Disseminating Information on Children with Brain Injuries: How to Educate Parents and Professionals outside Traditional Medical Settings

Article excerpt

What kinds of educational materials can best meet the needs of parents and professionals closely involved in the lives of children with brain injuries, and how should that information be presented? Those were the questions posed to parents, educators and physicians in a recent survey. The survey's emphasis was on products and program that could benefit children and adolescents with traumatic brain injuries once they return home from the hospital.

One group surveyed were members of chapters of the Brain Injury Association (formerly called the National Head Injury Foundation), many of whom are parents. Another group participating in the survey was comprised of professionals from various disciplines, all of whom are members of the association's National Task Force on Children and Adolescents. Strikingly, both groups identified similar needs and priorities for products and programs.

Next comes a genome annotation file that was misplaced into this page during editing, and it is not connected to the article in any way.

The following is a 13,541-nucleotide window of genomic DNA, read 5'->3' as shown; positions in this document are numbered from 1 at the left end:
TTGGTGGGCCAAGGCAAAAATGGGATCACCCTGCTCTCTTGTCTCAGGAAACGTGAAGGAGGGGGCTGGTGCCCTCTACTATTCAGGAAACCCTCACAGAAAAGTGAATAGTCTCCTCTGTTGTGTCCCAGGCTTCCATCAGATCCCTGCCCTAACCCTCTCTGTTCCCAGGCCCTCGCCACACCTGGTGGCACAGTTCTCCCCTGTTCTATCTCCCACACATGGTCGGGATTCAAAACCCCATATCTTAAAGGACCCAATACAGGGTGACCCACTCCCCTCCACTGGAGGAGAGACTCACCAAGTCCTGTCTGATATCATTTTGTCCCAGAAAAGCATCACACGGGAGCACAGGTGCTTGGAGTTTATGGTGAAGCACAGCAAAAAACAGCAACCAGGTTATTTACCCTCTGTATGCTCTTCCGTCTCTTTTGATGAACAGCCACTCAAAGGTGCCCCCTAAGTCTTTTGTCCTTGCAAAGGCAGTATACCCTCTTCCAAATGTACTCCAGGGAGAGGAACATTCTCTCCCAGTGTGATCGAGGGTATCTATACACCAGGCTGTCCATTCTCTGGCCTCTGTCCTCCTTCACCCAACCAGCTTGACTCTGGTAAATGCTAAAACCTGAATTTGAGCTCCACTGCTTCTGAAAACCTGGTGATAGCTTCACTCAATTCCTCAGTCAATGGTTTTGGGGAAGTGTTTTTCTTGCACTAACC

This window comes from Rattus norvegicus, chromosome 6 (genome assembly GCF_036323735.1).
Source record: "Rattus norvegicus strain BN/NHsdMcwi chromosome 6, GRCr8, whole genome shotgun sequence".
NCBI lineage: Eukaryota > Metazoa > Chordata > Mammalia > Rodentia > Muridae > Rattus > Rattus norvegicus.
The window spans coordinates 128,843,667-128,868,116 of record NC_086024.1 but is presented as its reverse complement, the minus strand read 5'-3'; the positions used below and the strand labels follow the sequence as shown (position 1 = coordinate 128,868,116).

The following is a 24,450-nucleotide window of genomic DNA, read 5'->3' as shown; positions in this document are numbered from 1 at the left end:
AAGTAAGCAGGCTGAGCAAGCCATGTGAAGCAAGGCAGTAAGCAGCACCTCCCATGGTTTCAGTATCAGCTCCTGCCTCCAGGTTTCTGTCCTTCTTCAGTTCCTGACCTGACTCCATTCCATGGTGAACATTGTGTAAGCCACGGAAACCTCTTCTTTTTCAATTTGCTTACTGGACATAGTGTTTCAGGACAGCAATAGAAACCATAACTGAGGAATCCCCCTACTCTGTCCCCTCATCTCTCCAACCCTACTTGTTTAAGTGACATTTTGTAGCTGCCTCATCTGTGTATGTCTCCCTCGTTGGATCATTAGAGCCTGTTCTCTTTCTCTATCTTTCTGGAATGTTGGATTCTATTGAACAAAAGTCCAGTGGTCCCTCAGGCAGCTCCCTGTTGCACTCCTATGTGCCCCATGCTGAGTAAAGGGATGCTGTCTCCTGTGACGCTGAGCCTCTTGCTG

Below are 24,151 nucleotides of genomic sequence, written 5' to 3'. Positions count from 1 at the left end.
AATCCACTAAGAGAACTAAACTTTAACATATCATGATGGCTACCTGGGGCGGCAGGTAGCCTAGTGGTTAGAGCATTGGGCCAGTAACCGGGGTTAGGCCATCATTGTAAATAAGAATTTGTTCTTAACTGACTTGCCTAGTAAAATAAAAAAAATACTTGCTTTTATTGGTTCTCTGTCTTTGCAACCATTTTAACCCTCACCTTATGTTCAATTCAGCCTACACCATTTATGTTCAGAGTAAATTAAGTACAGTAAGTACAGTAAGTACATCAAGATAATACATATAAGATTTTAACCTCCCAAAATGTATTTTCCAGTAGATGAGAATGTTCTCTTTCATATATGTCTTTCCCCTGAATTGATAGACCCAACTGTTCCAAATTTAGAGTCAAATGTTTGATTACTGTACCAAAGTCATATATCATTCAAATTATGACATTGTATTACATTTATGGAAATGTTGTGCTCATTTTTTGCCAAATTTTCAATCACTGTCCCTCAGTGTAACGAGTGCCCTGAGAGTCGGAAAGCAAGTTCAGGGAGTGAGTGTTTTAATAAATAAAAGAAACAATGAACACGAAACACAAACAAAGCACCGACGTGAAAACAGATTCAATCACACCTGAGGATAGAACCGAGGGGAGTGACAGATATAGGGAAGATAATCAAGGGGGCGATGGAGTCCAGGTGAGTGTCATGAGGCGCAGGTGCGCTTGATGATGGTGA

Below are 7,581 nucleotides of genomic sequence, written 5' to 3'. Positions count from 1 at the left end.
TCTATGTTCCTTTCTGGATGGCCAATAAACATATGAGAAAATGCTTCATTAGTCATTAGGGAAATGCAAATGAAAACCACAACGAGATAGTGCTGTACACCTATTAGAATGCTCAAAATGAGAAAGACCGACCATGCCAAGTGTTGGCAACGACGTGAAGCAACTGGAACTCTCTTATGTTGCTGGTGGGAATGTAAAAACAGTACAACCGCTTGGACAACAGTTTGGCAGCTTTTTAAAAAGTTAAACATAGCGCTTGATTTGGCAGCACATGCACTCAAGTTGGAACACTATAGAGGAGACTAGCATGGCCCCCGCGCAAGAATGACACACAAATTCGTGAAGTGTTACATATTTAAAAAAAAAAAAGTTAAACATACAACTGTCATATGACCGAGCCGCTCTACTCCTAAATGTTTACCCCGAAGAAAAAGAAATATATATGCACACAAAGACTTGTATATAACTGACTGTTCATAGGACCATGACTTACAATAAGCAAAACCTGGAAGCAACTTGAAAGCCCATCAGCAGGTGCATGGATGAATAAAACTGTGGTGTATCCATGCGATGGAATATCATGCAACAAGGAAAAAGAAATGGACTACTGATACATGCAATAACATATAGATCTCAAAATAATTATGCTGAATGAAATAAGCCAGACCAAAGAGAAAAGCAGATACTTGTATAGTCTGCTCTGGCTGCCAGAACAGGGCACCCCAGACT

Parents' needs

Those responding to the survey believed that parents must have access to written information on such subjects as brain injury and its consequences, methods of coping, strategies, resources for advocacy and special education. They wanted the information for parents to be presented in brochures, pamphlets and checklists, as well as in tip cards---short, user-friendly, practical summaries of tips on specific topics.

Regarding the most effective places for providing information, responses focused on medical settings--emergency departments, acute-care hospitals and inpatient rehabilitation programs.

What educators need to know

Basic education on the subjects of brain injury, learning styles and behaviors was the top need identified for educators. Respondents also recommended that educators have information on methods for identifying students and appropriate educational interventions. According to the survey, conferences and workshops are the best methods for providing educators with that information. Respondents also suggested that this information be supplied to educators on an ongoing basis, rather than only at the time a child's injury first occurs.

Information for clinicians

The survey results showed that pediatricians, emergency medical workers and family practitioners au need information on children with brain injuries, specifically on ways of identifying acquired brain injury and methods of early intervention. …